Sequential Tool Use
KeywordsNonhuman Primate Cognitive Mechanism Termite Mound Single Tool Sequential Tool
The use of two or more tools to obtain a goal.
Tool use is a widespread behavior among many nonhuman animal species (e.g., Shumaker et al. 2011). However, nonhuman primates and corvids have produced the most extraordinary examples of tool-use behaviors. In the wild, for example, chimpanzees at Gombe (Tanzania) have been reported to plunge little sticks into termite mounds in order to access the termites. Similar behaviors have been described in New Caledonian crows – they use small twigs to extract insects from holes in logs. These two examples represent instances of using a single tool to obtain food (Shumaker et al. 2011).
Although more uncommon, instances in which the use of two or more tools is required to obtain a particular goal – so-called associative tool behavior (Shumaker et al. 2011) – have also been demonstrated in animals. Associative tool behaviors encompass cases in which animals use a tool to support another tool, so-called metatool use, to modify or manufacture another tool, secondary tool use, as well as instances in which two or more tools are used in sequence and each tool is used in a different mode, so-called serial tool use or tool set. An example that falls in the last category has been described in the chimpanzees of the Goualougo Triangle (Republic of Congo). When trying to access the termites from subterranean nests, the chimpanzees first use a puncturing stick on the ground and second a fishing probe that allows them to obtain the termites (Sanz et al. 2004).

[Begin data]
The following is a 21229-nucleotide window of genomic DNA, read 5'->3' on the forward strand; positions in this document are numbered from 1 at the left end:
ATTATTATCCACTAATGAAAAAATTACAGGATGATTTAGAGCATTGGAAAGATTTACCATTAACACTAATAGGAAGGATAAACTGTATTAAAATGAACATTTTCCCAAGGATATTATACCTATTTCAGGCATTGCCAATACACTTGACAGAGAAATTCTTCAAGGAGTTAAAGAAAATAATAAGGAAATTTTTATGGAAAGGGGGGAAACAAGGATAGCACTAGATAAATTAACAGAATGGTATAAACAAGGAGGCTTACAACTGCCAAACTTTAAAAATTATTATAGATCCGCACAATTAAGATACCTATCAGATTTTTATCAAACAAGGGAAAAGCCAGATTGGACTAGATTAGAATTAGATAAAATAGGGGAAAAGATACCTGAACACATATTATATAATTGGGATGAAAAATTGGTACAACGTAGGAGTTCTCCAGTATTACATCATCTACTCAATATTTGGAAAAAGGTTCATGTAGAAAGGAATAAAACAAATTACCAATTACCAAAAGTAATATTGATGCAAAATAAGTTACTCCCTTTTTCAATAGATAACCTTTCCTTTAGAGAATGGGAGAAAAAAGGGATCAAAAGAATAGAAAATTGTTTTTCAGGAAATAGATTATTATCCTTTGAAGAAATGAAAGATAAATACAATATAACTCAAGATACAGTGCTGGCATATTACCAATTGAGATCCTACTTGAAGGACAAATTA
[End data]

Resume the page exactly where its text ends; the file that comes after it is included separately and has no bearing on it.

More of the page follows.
Importantly, a tool can also be used to obtain a second out-of-reach tool, which subsequently will serve to obtain an out-of-reach goal – so-called sequential tool use. According to Shumaker et al. (2011), in the animal tool-use research, the categories metatool use and sequential tool use have been mistaken and considered to be equivalent categories. However, as pointed out by Shumaker et al. (2011), “a metatool is not used to acquire another tool but rather to increase the efficiency or effectiveness of the second tool” (p. 20). Thus, an orangutan using a stick to push a paper towel into a puddle of edible liquid is not an example of sequential tool use but an example of metatool use (Shumaker et al. 2011). In addition, whereas sequential tool use has been reported in primates and corvids, metatool use has only been observed in primates.
Sequential tool use has been commonly tested in lab settings by presenting subjects with an out-of-reach reward, an immediately available tool, and an out-of-reach second tool. The first tool is not useful to obtain the reward but useful to reach the second tool, which can then be used to obtain the reward. For example, Bird and Emery (2009) showed that rooks could spontaneously drop a large stone into a container to release a small stone, which was then used to acquire food. New Caledonian crows could use a directly available short stick to reach for an out-of-reach long stick, and then use the long tool to reach for a reward placed in a vertical tube (e.g., Taylor et al. 2007). Likewise, Bluff et al. (2007) showed that New Caledonian crows could first obtain a tool by pulling up a string; next, use the tool to extract a longer second tool from a toolbox; and finally, use the long tool to obtain food from a hole. Using a very different setup, Wimpenny et al. (2009) presented New Caledonian crows with the following situation: an out-of-reach reward, two tools that were available but too short to reach the food, and four out-of-reach tools differing in functionality. The distance of the food and/or which tools (and how many) were needed to obtain the food defined the sequence of actions required for successful performance. Wimpenny et al. (2009) found that crows could use up to three tools in sequence in order to obtain the reward.